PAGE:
Jack Bloodfist: Fixer

Jack Bloodfist: Fixer

Write on: Mon, 07 May 2018 by  in SPFBO - ROUND 1 8419 comments Read 187420


JACK BLOODFIST: FIXER is a urban fantasy story in the vein of Netflix's recent Will Smith vehicle BRIGHT, which has a urban fantasy setting where orcs live alongside humans as well as elves. I'm a huge fan of orcs, especially orc protagonists, so this was something I was looking forward to. I found myself pleasantly surprised throughout the novel and overall enjoyed it greatly.

The premise is Jack Bloodfist is a half-orc/half-goblin living in Summervale, Virginia and has the job of serving as a go-betweener for his people living there. Orcs and goblins came to this world a couple of decades ago before setting up a community with the local supernaturals. Then one day, after a misguided ritual, the otherworldly paladins hunting them find the orcs before beginning an attempted genocide.

Jack is a great character and fits nicely into the noir protagonist outsider archetype that works for so many urban fantasy novels. Like Harry Dresden, he's a supporter of the Establishment but barely tolerated even as he's also a guy who works for the Little Guy yet doesn't fall into their trap of railing against the System. Jack is a fun contrast as while he's a tough angry-looking orc, he's also a bit of a nerd who paints Warhammer-esque miniatures in his spare time.

The situation for the orcs and goblins is also, sadly, a topical one as they're refugees from a genocide that are not particularly welcomed by the locals. They're all stuffed into a small part of a Virginia town and it's implied are not people who have much luck getting out. The fact the genocide eventually follows them is a story which I found to be quite intriguing as well as horrifying.

One thing I covered in my review of ORCONOMICS by J. Zachary Pike is the fact orcs were created as walking targets for our heroes to slay without mercy has made them unintentionally sympathetic. In this book, the paladin Arthur Shield fully intends to exterminate them for no other crime than being orcs and he has the full support of his god in doing so. It makes Arthur a very effective villain and one I wanted to see destroyed.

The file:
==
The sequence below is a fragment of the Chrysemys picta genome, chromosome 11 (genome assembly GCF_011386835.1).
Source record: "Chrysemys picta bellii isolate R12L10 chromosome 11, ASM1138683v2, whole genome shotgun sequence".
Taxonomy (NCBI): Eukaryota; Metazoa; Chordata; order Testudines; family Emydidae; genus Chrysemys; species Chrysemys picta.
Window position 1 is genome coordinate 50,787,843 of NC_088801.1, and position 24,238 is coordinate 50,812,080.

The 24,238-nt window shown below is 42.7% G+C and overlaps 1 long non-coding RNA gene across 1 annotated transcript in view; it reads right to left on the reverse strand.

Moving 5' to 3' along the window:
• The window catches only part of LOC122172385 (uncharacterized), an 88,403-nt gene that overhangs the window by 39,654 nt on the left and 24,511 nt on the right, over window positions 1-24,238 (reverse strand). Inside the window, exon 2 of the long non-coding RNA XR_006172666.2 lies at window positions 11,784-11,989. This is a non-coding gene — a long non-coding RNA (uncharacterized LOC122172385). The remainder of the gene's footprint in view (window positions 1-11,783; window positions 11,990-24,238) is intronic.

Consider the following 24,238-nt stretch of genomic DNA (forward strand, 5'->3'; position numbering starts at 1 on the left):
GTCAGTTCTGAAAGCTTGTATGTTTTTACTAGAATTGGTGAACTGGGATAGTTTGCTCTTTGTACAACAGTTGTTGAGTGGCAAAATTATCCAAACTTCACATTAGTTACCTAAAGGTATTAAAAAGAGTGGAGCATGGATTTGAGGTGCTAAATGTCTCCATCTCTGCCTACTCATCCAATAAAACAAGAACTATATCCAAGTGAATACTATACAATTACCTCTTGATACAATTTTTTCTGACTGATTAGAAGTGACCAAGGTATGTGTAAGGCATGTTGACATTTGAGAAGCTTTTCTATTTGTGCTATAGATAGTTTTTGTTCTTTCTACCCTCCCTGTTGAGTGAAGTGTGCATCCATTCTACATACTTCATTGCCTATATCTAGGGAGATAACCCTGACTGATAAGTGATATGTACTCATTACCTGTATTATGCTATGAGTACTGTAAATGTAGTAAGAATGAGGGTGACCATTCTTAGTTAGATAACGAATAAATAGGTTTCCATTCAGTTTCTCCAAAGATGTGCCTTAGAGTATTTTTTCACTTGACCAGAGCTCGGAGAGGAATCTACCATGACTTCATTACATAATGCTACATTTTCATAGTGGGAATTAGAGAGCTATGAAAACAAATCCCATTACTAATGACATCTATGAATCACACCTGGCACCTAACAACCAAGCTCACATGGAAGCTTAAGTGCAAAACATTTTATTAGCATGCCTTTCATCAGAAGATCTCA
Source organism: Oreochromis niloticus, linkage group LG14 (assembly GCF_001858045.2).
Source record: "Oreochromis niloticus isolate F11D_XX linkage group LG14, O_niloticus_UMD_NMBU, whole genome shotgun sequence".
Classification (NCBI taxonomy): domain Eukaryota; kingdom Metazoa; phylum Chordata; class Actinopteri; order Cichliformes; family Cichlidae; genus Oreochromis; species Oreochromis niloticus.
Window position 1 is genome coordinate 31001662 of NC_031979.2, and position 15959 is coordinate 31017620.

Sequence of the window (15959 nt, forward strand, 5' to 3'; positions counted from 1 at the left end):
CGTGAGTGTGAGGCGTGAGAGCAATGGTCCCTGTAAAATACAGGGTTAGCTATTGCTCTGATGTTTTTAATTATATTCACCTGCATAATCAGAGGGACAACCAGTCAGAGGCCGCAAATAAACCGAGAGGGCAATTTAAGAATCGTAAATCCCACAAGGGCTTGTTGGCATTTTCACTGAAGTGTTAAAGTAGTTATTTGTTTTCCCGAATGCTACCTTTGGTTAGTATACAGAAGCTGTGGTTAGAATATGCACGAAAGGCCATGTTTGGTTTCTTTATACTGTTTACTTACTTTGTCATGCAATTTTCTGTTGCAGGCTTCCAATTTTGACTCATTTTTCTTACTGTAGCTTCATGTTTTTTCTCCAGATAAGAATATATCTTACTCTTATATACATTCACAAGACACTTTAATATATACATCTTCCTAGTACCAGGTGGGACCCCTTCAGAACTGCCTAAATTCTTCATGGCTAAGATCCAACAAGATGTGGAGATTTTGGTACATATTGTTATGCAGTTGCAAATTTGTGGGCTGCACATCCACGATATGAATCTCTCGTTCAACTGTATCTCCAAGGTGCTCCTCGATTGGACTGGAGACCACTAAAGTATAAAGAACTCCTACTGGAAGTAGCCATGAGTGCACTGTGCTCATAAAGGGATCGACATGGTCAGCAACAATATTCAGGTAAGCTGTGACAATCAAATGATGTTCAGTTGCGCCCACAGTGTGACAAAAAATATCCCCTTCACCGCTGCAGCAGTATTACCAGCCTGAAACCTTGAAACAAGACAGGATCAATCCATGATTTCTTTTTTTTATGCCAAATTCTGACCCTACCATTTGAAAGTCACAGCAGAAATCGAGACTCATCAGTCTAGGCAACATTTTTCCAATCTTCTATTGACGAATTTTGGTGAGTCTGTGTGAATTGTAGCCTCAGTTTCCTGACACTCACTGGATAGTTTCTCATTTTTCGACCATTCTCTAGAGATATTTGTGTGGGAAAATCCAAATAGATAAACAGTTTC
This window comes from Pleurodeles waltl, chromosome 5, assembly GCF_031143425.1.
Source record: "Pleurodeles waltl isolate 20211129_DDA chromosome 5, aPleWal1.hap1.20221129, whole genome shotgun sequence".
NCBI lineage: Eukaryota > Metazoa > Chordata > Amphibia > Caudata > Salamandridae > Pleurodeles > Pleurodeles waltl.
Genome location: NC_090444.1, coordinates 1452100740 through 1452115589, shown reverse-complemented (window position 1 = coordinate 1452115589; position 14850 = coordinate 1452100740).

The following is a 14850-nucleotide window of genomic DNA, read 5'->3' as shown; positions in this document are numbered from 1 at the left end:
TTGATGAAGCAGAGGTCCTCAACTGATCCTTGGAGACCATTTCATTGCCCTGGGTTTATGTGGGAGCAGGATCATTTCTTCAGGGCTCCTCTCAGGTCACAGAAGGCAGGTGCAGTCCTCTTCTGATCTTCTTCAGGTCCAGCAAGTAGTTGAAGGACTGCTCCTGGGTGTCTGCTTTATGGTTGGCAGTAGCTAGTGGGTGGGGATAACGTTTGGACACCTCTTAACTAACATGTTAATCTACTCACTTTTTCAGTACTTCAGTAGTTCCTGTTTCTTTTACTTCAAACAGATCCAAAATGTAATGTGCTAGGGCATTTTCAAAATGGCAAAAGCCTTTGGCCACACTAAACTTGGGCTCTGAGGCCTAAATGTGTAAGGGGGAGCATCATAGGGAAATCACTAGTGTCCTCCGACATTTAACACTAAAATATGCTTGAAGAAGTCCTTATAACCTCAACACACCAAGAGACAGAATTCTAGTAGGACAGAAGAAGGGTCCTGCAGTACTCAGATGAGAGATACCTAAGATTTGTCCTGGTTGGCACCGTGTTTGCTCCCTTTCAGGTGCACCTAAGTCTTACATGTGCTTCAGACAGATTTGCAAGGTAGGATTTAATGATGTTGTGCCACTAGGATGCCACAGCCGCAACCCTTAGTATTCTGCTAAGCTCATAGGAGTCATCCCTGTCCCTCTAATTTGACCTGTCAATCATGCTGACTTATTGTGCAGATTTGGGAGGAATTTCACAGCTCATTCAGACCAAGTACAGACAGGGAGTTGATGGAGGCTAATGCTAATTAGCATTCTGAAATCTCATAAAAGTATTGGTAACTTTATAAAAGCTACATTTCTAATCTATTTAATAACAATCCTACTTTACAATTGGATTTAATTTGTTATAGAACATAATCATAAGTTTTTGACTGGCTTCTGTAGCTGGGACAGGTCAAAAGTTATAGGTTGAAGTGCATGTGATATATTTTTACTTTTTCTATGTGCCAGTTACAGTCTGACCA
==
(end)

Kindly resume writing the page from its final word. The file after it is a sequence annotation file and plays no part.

So why not a higher score? Well, the short version is I never quite got a handle on the world-building. Orcs and goblins coming to Earth from a fantasy world was interesting but I was confused at why there were drow, elves, and dwarves on Earth then. I wanted to know how humans reacted to the arrival of orcs as well as what their general opinion of them was. There were times I didn't know if regular humans were aware of orcs.

I was also curious what happened to the orcs left behind on the planet they fled as well as details there. The character of Jackson's power level also confused me as well as left me curious why we needed Jack at all. I think a mystery where Jack tries to find out who is killing orcs before discovering Arthur Shield would have been more interesting versus the super high stakes the book eventually becomes.In conclusion, the story is an entertaining one and has a strong premise.

Jack Bloodfist is a great character and if they make a sequel, I'll probably pick it up. It has its flaws but none of them are deal-breakers. A lot of groundwork is laid out for future books and I appreciate when authors do that.

Last modified on Monday, 07 May 2018 18:28
C.T. Phipps

C.T Phipps is a lifelong student of horror, science fiction, and fantasy. An avid tabletop gamer, he discovered this passion led him to write and turned him into a lifelong geek. He is a regular blogger on "The United Federation of Charles".

He's written Agent G, Cthulhu Armageddon, Lucifer's Star, and The Supervillainy Saga.

Website: https://ctphipps.wordpress.com/


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